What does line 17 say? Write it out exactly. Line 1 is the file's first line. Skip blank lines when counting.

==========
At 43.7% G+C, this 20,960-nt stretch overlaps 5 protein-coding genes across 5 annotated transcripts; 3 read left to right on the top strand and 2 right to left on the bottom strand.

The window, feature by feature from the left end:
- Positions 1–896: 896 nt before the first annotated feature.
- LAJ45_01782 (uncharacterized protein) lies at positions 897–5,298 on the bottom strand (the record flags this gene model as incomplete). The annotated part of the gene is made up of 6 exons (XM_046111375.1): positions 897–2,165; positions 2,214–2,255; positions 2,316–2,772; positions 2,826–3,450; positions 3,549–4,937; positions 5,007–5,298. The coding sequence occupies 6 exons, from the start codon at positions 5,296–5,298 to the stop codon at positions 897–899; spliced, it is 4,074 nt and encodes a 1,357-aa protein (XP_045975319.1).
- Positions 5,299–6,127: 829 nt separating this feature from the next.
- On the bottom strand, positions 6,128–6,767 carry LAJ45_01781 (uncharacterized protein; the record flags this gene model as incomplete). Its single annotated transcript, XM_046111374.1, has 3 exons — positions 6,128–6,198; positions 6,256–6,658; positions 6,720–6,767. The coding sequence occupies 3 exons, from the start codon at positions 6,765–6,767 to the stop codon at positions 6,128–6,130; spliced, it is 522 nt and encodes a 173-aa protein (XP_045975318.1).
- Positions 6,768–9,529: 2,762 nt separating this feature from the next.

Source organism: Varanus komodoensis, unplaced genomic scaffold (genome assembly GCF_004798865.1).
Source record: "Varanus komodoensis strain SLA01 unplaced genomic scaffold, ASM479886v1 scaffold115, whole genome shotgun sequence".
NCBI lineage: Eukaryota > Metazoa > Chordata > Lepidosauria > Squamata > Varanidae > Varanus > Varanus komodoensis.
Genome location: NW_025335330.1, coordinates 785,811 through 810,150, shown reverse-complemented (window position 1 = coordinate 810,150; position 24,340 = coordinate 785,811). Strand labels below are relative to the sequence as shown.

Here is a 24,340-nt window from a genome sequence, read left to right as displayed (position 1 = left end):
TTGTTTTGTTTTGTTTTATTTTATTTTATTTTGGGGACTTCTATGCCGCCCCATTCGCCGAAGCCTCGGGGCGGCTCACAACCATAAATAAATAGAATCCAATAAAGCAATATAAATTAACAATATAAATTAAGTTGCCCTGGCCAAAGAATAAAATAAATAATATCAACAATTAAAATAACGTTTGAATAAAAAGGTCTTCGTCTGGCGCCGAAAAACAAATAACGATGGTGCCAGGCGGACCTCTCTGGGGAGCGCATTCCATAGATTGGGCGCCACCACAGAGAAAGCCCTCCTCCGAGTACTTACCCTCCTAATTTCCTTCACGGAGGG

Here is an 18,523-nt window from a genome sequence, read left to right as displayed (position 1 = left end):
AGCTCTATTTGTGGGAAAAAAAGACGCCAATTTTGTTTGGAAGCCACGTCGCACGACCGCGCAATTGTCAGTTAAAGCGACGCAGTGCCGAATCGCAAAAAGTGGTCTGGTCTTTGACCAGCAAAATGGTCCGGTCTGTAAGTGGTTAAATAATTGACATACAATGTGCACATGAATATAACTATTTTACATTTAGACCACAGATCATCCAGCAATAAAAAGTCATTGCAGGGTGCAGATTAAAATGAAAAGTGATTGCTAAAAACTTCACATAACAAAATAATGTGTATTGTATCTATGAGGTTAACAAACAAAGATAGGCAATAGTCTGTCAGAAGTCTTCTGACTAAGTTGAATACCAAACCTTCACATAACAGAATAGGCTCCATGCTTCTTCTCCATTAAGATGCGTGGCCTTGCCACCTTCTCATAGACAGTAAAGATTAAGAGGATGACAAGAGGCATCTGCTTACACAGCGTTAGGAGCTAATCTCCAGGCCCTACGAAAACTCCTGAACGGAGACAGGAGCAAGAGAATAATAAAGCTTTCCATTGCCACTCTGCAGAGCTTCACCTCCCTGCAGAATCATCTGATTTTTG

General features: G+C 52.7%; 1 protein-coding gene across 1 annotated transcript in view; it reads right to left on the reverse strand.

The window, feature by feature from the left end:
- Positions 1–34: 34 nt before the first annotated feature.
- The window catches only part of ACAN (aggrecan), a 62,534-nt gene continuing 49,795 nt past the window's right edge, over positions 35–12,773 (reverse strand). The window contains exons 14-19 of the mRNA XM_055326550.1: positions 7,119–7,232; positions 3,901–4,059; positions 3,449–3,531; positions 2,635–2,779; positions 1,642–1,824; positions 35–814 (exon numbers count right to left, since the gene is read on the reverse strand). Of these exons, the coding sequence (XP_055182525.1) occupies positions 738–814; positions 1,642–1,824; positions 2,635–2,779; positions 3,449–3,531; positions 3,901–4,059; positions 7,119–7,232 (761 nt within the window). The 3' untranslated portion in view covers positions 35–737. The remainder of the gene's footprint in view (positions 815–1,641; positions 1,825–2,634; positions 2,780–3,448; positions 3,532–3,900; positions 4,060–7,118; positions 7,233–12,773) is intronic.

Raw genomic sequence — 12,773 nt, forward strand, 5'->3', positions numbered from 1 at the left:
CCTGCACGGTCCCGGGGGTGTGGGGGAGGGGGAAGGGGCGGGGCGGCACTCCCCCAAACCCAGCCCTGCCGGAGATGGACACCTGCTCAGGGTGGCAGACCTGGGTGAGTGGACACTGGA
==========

The window, feature by feature from the left end: